The vast majority of Southern Baptist churches are part of three independent, but interrelated, sets of ministries—a local Baptist association, a state Baptist convention, and the SBC. This has been true historically; it remains the case in the twenty-first century.

Being a “non-connectional” organization, the SBC recognizes three principles relative to these sets of relationships.

First, the SBC is independent and sovereign in its own sphere, setting its own parameters for participation in its missions and ministries.

Second, each local church is fully independent and autonomous over its own matters, selecting and ordaining its own leaders, establishing its own bylaws and other governing documents, adopting its own budget, and choosing to participate in Convention causes at its own will.

Third, each local Baptist association and state Baptist convention is independent and sovereign in its own sphere and sets its guidelines for local church participation in their respective ministries.

Benefits of Cooperation

The most important benefits of cooperating with the SBC are spiritual and intangible. Scattered across the United States are thousands of like-minded churches and millions of like-minded believers working together to accomplish Kingdom-sized initiatives in missions, evangelism, church planting, education, ethics, and religious liberty. A special synergy and camaraderie exists when local churches band together in a network of high impact ministries at home and abroad.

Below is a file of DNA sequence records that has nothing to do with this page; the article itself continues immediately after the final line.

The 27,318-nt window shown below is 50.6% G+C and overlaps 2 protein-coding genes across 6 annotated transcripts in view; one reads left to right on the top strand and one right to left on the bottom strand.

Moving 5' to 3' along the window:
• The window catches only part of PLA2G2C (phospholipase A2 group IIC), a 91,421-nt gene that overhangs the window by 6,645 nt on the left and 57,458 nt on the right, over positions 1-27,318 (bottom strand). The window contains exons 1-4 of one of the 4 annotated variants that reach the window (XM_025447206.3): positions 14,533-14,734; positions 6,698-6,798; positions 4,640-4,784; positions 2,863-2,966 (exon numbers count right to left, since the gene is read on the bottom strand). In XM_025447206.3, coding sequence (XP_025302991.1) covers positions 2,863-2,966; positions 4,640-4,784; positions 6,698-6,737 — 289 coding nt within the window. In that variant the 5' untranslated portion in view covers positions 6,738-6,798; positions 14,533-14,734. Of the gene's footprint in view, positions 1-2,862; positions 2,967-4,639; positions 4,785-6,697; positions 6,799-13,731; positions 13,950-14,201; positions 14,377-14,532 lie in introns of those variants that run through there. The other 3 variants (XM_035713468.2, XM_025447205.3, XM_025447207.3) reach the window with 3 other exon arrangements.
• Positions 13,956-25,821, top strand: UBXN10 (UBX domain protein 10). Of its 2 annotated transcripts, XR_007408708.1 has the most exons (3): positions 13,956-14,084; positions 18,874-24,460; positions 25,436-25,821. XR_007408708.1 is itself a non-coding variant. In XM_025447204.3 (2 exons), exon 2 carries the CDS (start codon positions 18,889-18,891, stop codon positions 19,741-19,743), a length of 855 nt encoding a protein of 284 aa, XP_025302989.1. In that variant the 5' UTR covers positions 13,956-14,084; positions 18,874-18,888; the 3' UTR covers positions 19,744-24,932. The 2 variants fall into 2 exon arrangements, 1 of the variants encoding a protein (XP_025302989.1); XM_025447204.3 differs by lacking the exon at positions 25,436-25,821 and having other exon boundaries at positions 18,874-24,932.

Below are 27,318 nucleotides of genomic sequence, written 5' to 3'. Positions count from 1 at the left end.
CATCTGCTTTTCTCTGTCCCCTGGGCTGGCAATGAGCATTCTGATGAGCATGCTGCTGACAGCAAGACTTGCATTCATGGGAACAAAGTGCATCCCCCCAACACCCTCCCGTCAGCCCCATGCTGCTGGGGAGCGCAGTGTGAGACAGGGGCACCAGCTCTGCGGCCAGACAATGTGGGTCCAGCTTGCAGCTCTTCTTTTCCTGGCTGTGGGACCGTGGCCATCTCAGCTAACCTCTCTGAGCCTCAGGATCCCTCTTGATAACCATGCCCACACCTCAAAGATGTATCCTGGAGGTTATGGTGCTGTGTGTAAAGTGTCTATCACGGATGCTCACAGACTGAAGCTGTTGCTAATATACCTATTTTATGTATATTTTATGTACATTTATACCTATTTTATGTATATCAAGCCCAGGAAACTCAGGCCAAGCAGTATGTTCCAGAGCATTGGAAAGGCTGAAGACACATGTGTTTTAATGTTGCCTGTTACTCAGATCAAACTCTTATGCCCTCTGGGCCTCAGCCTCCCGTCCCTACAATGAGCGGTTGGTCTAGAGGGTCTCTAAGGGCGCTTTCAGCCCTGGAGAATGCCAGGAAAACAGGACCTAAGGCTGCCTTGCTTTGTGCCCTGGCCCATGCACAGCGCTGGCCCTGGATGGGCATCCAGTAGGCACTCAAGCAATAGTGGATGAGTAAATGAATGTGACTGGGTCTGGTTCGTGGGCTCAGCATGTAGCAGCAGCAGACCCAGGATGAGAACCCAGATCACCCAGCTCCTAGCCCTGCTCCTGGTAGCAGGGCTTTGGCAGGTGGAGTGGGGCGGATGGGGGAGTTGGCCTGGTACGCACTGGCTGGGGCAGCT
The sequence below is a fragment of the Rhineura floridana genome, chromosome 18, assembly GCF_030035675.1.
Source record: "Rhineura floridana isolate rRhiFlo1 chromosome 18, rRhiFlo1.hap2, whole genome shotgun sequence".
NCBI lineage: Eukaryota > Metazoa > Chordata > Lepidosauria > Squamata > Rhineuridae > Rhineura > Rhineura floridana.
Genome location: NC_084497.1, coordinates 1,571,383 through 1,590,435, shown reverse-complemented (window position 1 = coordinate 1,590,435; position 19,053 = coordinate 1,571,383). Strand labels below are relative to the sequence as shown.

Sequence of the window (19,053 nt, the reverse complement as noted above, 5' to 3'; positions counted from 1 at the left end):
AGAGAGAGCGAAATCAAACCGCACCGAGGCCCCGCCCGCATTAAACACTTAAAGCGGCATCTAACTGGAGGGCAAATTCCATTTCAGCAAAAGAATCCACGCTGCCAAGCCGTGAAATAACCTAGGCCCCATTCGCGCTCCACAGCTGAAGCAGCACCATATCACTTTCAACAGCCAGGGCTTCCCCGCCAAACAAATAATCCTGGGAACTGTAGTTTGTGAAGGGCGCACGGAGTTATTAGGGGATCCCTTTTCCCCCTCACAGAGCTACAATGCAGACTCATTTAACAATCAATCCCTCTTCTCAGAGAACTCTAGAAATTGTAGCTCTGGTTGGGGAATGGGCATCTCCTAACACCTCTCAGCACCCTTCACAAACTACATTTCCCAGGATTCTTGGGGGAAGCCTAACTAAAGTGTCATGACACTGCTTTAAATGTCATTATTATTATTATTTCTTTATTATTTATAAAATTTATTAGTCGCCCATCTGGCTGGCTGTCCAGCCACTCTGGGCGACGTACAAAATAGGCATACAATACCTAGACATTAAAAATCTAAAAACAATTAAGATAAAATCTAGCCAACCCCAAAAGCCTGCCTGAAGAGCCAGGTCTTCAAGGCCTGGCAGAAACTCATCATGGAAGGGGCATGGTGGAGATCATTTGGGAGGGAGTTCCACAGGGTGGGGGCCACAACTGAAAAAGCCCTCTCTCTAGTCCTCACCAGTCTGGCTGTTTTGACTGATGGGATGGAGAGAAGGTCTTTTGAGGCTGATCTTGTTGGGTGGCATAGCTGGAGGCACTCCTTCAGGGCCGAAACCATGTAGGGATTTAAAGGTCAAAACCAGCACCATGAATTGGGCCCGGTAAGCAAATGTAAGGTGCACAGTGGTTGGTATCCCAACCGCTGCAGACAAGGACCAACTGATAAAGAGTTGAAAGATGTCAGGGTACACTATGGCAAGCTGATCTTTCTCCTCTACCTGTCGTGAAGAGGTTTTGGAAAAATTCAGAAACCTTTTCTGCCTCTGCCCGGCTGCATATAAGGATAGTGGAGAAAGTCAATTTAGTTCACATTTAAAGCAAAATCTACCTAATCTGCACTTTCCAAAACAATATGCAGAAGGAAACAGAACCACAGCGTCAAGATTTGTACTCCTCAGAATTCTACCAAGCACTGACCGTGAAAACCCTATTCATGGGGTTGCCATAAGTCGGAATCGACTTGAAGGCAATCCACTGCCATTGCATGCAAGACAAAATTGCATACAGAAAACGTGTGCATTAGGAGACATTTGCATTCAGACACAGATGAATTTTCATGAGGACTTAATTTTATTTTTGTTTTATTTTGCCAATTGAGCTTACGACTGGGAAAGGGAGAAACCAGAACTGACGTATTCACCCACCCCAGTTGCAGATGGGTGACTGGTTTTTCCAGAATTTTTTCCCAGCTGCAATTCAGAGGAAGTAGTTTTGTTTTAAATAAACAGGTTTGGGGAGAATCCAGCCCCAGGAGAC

Further, members of cooperating local churches become part of the leadership pool from which leaders are drawn for multiple facets of Southern Baptist life. They also become the volunteer base for numerous ministries supported by the Convention. Being informed of SBC initiatives, they give of their time, talents, and resources to the various ministry initiatives of the Convention and its entities.

Financial contributions through the Convention’s plan of giving called the Cooperative Program, coupled with special missions offerings, help underwrite the Convention’s missions sending agencies, ministerial training through the Convention’s seminaries, and the godly influence brought to the public square and halls of justice across the nation through the Convention’s Ethics and Religious Liberty Commission.

The networking and fellowship of the members of cooperating churches promotes a sense of accomplishment that this national ministering family is making a difference in people’s lives.

Roger S. Oldham is vice president for Convention communications and relations with the SBC Executive Committee, serves as executive editor of SBC LIFE, and is a member of Long Hollow Baptist Church in Hendersonville, Tennessee.

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Copyright © 2015 Southern Baptist Convention Executive Committee
SBC LIFE is published by the Executive Committee of the Southern Baptist Convention
If you are interested in affiliating with Southern Baptists, contact the Bay Area Baptist Association of Michigan
2138 N Jefferson Rd
Midland, Michigan  48642
Tel. 989.631.9421